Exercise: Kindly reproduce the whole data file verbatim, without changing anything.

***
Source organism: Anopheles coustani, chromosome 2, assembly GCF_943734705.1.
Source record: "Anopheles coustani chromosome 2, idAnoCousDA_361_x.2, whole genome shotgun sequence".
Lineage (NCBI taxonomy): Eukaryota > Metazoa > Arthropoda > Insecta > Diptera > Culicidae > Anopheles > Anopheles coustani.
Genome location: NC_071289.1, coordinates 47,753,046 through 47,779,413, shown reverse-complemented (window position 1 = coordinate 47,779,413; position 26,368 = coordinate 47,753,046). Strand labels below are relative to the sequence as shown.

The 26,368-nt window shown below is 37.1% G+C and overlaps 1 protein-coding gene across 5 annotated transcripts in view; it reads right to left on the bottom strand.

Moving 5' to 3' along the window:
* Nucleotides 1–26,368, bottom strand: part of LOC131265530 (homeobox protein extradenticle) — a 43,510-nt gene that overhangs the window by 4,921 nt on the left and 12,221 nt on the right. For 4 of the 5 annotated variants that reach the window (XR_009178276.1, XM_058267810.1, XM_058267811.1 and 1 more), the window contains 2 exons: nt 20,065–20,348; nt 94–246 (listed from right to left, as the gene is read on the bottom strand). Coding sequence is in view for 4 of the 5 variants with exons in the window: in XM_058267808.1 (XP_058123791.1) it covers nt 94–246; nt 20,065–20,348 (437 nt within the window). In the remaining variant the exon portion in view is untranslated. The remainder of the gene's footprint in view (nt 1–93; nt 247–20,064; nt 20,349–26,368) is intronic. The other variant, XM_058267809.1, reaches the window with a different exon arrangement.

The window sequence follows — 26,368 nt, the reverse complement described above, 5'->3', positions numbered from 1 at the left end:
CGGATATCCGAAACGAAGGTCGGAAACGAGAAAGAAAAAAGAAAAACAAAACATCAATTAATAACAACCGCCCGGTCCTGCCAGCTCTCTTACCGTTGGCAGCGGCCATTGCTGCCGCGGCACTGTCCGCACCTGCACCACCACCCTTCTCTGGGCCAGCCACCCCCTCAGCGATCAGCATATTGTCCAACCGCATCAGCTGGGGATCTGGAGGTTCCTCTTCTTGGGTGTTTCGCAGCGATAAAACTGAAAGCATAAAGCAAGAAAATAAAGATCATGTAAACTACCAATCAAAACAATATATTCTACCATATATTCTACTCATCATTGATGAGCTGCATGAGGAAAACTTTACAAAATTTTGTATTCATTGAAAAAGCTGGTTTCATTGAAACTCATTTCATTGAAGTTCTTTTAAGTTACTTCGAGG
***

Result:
Source organism: Anopheles coustani, chromosome 2, assembly GCF_943734705.1.
Source record: "Anopheles coustani chromosome 2, idAnoCousDA_361_x.2, whole genome shotgun sequence".
Lineage (NCBI taxonomy): Eukaryota > Metazoa > Arthropoda > Insecta > Diptera > Culicidae > Anopheles > Anopheles coustani.
Genome location: NC_071289.1, coordinates 47,753,046 through 47,779,413, shown reverse-complemented (window position 1 = coordinate 47,779,413; position 26,368 = coordinate 47,753,046). Strand labels below are relative to the sequence as shown.

The 26,368-nt window shown below is 37.1% G+C and overlaps 1 protein-coding gene across 5 annotated transcripts in view; it reads right to left on the bottom strand.

Moving 5' to 3' along the window:
* Nucleotides 1–26,368, bottom strand: part of LOC131265530 (homeobox protein extradenticle) — a 43,510-nt gene that overhangs the window by 4,921 nt on the left and 12,221 nt on the right. For 4 of the 5 annotated variants that reach the window (XR_009178276.1, XM_058267810.1, XM_058267811.1 and 1 more), the window contains 2 exons: nt 20,065–20,348; nt 94–246 (listed from right to left, as the gene is read on the bottom strand). Coding sequence is in view for 4 of the 5 variants with exons in the window: in XM_058267808.1 (XP_058123791.1) it covers nt 94–246; nt 20,065–20,348 (437 nt within the window). In the remaining variant the exon portion in view is untranslated. The remainder of the gene's footprint in view (nt 1–93; nt 247–20,064; nt 20,349–26,368) is intronic. The other variant, XM_058267809.1, reaches the window with a different exon arrangement.

The window sequence follows — 26,368 nt, the reverse complement described above, 5'->3', positions numbered from 1 at the left end:
CGGATATCCGAAACGAAGGTCGGAAACGAGAAAGAAAAAAGAAAAACAAAACATCAATTAATAACAACCGCCCGGTCCTGCCAGCTCTCTTACCGTTGGCAGCGGCCATTGCTGCCGCGGCACTGTCCGCACCTGCACCACCACCCTTCTCTGGGCCAGCCACCCCCTCAGCGATCAGCATATTGTCCAACCGCATCAGCTGGGGATCTGGAGGTTCCTCTTCTTGGGTGTTTCGCAGCGATAAAACTGAAAGCATAAAGCAAGAAAATAAAGATCATGTAAACTACCAATCAAAACAATATATTCTACCATATATTCTACTCATCATTGATGAGCTGCATGAGGAAAACTTTACAAAATTTTGTATTCATTGAAAAAGCTGGTTTCATTGAAACTCATTTCATTGAAGTTCTTTTAAGTTACTTCGAGG